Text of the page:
When the head is calm, so is the rest of the body. Your new commitment to remain calm sets the tone and the example for the rest of the family.
Benefit # 4 – You’ll Become Less Tired and Irritated
Becoming worried and stressed takes up enormous amounts of energy. By worrying less and becoming less irritated over the little things, you will have more energy to relax and to enjoy your family.
Benefit # 5 – Life Will Suddenly Become a More Fun and Interesting Experience
Forgiving, remaining calm, and overlooking the shortcomings of others soon becomes an exciting and fascinating new dimension in which to move, to live, and to love.
Charles I. Prosper
Quote for Today’s Post:
“Calm acceptance of what is — is the first step to solving any problem.” — Charles I. Prosper
P.S. Let us hear from you. Leave us your comments and feedback below. Thanks.
Relieve stress and excessive worry is a challenge for many living the fast-paced, productivity-driven life style that so many people live. In this article, I will offer you 4 simple and proven strategies that will help you to reduce stress and to over the habit of obsessive thinking of anxiety-producing thoughts.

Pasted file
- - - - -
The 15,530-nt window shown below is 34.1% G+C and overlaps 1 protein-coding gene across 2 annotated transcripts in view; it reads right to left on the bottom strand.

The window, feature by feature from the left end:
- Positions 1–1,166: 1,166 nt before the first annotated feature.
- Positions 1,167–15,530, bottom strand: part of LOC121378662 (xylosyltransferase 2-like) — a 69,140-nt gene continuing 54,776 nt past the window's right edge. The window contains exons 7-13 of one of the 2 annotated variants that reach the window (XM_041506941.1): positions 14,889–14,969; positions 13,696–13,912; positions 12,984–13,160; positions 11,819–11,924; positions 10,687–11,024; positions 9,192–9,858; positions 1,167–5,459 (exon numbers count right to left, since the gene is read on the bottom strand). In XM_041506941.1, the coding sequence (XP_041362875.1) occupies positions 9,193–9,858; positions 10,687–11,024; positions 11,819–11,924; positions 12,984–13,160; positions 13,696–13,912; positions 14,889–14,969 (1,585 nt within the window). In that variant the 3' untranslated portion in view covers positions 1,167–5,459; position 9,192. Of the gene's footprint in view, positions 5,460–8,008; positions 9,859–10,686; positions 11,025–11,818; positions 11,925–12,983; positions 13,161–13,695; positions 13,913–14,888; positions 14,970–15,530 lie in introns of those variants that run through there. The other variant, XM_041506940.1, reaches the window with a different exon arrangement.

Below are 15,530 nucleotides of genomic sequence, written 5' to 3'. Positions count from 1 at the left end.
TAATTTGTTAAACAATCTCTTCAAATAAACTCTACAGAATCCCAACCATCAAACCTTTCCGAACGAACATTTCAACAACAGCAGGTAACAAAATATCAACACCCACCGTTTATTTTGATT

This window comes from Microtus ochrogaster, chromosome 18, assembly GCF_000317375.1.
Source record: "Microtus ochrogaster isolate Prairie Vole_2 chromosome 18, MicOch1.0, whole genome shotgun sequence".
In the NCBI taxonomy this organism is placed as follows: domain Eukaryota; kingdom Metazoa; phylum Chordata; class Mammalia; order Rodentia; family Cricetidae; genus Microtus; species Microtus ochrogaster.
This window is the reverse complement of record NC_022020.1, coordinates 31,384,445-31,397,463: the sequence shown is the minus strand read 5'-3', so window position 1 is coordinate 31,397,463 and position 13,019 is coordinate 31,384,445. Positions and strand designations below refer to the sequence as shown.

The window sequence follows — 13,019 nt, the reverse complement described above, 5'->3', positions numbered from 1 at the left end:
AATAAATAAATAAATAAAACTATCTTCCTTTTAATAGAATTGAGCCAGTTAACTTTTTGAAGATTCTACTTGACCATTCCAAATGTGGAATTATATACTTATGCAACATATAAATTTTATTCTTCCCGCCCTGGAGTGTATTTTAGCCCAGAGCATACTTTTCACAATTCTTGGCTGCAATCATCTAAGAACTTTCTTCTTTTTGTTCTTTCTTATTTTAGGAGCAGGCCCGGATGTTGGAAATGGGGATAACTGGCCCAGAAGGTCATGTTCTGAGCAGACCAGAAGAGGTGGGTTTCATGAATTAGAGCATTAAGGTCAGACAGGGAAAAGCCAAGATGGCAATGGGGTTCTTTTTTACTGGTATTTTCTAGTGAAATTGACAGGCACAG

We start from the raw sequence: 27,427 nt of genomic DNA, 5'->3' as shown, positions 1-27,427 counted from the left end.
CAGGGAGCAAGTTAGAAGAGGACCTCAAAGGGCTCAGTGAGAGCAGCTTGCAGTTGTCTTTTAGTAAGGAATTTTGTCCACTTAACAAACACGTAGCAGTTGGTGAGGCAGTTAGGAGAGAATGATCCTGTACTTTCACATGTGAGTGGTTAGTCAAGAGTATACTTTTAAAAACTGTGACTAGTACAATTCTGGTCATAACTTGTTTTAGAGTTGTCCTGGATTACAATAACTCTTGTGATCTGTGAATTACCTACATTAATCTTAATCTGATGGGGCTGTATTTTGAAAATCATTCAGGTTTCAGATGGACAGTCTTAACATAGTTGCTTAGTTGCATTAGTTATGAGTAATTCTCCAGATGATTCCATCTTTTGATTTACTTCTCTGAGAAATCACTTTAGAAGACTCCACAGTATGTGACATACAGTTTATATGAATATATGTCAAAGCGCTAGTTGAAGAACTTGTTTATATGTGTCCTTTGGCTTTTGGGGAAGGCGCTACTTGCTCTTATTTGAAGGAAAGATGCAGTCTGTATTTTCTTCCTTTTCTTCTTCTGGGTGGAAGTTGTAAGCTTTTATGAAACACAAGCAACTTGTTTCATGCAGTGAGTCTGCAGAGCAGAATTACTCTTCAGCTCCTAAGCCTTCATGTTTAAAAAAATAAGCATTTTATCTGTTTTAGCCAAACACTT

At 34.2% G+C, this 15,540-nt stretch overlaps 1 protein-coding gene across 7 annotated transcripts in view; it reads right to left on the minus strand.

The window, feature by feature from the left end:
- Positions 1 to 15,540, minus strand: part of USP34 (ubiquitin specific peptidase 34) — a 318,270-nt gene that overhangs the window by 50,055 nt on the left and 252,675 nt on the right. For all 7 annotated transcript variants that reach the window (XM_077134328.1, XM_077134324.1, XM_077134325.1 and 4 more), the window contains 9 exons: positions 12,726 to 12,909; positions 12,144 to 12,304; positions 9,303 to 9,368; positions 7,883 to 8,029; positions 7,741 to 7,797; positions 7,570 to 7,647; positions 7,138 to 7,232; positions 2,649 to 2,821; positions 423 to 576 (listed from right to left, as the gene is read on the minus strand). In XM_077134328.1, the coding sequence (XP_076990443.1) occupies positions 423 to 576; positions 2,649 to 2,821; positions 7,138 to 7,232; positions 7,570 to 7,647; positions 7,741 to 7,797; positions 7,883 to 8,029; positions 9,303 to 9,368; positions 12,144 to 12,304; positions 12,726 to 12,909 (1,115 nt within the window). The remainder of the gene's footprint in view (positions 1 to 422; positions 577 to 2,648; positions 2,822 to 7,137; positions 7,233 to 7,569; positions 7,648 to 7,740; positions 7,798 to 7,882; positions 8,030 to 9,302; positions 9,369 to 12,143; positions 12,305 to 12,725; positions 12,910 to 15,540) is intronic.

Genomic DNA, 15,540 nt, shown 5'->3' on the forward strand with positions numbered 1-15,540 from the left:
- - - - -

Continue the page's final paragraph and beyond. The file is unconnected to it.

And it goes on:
4 Simple Strategies for Controlling Fear, Stress, and Excessive Worry
Strategy # 1 – Breathe, Breathe Deeply Throughout the Day
Though this suggestion may appear naively simple, it does have one distinct advantage. It works! If you notice your body when you are worried and tense, you are practically holding your breath.
Though from a scientific perspective, one would say that by allowing more oxygen to the brain, you are triggering the chemically relaxing endorphins of the brain.